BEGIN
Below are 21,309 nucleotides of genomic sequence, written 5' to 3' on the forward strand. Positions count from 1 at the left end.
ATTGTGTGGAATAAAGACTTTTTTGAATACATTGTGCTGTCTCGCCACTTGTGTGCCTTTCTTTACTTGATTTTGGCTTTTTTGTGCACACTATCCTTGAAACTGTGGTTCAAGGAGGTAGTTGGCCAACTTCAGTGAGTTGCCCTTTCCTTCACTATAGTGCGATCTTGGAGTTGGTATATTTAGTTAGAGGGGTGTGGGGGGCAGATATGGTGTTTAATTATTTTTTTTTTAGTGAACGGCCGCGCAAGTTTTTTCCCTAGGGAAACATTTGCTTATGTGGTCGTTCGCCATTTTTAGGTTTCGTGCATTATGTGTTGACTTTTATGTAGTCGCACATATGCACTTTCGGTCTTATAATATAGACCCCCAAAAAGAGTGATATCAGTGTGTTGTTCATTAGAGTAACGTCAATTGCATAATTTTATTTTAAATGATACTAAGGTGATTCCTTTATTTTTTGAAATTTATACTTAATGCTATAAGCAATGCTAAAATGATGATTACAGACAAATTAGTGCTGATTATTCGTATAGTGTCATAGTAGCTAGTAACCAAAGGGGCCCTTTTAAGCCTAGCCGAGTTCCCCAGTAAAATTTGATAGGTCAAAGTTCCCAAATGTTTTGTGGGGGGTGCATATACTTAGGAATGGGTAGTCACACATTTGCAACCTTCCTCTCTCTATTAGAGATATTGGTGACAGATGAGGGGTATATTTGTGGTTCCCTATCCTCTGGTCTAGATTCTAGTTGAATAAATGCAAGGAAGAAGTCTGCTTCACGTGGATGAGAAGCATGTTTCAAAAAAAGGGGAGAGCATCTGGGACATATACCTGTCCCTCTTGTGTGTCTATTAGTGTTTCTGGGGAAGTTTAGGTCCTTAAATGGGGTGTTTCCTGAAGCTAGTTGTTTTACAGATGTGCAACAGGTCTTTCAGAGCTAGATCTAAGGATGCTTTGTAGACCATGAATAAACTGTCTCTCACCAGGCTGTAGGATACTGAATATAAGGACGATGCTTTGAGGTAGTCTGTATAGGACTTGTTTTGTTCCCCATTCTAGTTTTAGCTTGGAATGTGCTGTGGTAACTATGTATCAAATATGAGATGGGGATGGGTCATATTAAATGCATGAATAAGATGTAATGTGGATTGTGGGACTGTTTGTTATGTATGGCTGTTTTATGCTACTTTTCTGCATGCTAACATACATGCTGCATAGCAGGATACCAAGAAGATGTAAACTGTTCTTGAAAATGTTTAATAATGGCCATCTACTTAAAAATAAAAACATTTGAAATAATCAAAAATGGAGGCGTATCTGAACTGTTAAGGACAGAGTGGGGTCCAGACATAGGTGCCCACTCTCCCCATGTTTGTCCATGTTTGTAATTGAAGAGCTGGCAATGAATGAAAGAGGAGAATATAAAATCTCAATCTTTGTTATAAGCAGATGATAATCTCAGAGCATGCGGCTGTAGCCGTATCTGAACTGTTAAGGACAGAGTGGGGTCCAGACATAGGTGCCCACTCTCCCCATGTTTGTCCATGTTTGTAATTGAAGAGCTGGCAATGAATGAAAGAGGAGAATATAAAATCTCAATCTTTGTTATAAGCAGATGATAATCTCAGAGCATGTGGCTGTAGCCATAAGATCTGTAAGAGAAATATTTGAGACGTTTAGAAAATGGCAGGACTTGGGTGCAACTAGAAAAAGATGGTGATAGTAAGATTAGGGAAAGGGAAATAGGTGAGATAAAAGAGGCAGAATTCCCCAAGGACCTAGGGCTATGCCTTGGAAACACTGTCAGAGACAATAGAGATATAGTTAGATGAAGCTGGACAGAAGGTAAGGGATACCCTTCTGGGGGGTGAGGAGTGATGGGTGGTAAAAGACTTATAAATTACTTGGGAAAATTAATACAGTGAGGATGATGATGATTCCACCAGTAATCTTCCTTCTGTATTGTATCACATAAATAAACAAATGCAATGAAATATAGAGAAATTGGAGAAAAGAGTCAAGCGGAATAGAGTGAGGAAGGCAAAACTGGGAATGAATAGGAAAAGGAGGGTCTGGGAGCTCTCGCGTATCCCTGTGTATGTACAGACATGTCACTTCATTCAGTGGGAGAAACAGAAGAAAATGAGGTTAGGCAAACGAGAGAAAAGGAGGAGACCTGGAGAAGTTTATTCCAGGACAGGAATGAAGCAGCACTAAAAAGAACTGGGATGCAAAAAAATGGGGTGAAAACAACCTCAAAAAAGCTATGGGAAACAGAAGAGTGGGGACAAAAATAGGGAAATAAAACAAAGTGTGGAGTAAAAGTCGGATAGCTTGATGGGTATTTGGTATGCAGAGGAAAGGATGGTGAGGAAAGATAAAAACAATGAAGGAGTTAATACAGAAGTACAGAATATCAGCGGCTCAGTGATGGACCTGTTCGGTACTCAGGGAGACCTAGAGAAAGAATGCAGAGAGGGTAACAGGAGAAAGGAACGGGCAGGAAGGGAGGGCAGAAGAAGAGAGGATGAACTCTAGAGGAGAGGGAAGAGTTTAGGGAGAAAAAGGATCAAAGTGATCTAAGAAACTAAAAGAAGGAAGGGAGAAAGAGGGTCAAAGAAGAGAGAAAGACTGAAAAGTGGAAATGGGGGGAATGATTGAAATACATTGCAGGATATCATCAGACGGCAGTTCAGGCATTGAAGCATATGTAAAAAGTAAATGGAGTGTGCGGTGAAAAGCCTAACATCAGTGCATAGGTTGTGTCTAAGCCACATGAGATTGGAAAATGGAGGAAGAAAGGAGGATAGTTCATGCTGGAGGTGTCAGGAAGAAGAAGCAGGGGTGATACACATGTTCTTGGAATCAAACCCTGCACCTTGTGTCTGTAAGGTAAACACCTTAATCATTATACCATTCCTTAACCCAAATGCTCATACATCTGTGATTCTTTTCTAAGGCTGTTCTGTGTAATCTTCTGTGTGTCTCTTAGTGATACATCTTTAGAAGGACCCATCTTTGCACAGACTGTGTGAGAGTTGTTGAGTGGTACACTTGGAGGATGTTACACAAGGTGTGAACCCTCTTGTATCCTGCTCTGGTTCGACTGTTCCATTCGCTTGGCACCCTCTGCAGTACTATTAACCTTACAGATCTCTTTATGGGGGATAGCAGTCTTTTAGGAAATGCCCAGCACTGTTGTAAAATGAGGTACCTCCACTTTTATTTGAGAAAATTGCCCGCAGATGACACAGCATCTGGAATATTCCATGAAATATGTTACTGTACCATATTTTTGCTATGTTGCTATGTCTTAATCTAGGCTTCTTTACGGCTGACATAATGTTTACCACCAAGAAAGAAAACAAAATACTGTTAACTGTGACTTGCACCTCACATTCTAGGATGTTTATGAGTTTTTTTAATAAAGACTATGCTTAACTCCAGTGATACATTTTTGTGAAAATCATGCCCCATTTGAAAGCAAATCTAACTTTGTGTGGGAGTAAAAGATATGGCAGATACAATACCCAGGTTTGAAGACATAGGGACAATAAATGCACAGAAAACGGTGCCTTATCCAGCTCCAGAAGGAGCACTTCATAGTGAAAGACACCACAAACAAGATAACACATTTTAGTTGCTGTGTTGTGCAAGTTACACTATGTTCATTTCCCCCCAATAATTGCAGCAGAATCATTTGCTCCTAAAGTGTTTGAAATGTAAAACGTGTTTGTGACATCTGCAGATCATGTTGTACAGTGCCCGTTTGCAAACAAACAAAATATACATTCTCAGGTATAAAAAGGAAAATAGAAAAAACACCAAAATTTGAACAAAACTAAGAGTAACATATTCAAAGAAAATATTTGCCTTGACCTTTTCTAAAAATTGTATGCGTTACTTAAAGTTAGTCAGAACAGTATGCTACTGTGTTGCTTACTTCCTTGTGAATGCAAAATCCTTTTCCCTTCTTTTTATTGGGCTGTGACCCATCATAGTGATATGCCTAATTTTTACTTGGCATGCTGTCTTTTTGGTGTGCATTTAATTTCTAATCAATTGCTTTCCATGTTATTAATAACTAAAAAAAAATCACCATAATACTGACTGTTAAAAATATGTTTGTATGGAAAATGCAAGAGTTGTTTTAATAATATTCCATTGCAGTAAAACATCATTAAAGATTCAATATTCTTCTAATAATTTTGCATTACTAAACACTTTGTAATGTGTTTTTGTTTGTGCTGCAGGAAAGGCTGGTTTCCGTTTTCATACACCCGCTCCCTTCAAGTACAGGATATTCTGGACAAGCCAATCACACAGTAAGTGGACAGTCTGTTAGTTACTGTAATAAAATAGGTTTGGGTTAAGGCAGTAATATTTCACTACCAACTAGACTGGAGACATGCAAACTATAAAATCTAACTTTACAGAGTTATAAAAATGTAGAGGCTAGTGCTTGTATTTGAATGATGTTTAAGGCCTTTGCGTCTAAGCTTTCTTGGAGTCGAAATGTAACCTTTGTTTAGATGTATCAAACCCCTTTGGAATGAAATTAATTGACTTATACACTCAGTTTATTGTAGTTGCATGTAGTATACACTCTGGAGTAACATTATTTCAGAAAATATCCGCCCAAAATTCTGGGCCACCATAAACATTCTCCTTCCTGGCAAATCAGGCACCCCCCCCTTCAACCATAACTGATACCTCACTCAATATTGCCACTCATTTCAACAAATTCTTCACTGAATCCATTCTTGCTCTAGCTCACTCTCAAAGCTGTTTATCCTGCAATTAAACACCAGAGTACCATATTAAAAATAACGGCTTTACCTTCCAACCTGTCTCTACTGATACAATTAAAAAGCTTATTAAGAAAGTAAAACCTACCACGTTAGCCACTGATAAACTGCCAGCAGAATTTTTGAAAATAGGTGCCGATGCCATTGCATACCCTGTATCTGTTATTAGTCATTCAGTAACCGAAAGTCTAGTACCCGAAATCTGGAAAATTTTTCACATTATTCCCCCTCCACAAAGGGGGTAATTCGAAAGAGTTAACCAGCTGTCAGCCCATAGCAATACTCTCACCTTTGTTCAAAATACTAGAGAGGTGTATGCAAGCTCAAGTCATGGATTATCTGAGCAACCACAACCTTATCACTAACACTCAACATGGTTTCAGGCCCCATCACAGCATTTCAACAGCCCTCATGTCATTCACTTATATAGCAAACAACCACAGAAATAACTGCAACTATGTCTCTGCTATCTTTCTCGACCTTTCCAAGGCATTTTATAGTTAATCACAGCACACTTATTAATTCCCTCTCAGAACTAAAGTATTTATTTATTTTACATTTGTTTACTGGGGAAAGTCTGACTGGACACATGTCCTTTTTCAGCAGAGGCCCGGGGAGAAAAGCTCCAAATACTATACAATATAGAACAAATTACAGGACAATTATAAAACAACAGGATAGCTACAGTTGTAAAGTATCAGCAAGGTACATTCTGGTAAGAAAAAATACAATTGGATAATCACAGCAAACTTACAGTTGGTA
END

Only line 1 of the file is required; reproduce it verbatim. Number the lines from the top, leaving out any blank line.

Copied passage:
Below are 21,309 nucleotides of genomic sequence, written 5' to 3' on the forward strand. Positions count from 1 at the left end.